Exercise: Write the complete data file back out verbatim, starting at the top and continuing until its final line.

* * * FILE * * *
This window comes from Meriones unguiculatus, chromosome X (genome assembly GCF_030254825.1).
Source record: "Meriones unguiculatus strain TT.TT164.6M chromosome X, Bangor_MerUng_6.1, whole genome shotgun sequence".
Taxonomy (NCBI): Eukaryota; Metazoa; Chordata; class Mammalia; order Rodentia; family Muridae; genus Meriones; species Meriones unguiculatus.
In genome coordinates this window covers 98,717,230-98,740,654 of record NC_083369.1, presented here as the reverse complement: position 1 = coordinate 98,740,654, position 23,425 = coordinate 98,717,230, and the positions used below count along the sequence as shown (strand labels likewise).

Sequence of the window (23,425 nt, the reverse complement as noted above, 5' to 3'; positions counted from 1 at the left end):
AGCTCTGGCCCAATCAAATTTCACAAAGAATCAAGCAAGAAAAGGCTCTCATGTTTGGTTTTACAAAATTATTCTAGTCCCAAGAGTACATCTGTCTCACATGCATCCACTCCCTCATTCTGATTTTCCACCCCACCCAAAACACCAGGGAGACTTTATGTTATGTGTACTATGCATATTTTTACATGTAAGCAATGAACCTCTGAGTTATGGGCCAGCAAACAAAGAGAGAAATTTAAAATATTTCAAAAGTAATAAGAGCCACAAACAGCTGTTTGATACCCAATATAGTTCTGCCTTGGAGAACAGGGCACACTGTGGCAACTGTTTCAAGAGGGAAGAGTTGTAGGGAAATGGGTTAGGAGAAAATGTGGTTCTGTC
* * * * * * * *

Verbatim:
This window comes from Meriones unguiculatus, chromosome X (genome assembly GCF_030254825.1).
Source record: "Meriones unguiculatus strain TT.TT164.6M chromosome X, Bangor_MerUng_6.1, whole genome shotgun sequence".
Taxonomy (NCBI): Eukaryota; Metazoa; Chordata; class Mammalia; order Rodentia; family Muridae; genus Meriones; species Meriones unguiculatus.
In genome coordinates this window covers 98,717,230-98,740,654 of record NC_083369.1, presented here as the reverse complement: position 1 = coordinate 98,740,654, position 23,425 = coordinate 98,717,230, and the positions used below count along the sequence as shown (strand labels likewise).

Sequence of the window (23,425 nt, the reverse complement as noted above, 5' to 3'; positions counted from 1 at the left end):
AGCTCTGGCCCAATCAAATTTCACAAAGAATCAAGCAAGAAAAGGCTCTCATGTTTGGTTTTACAAAATTATTCTAGTCCCAAGAGTACATCTGTCTCACATGCATCCACTCCCTCATTCTGATTTTCCACCCCACCCAAAACACCAGGGAGACTTTATGTTATGTGTACTATGCATATTTTTACATGTAAGCAATGAACCTCTGAGTTATGGGCCAGCAAACAAAGAGAGAAATTTAAAATATTTCAAAAGTAATAAGAGCCACAAACAGCTGTTTGATACCCAATATAGTTCTGCCTTGGAGAACAGGGCACACTGTGGCAACTGTTTCAAGAGGGAAGAGTTGTAGGGAAATGGGTTAGGAGAAAATGTGGTTCTGTC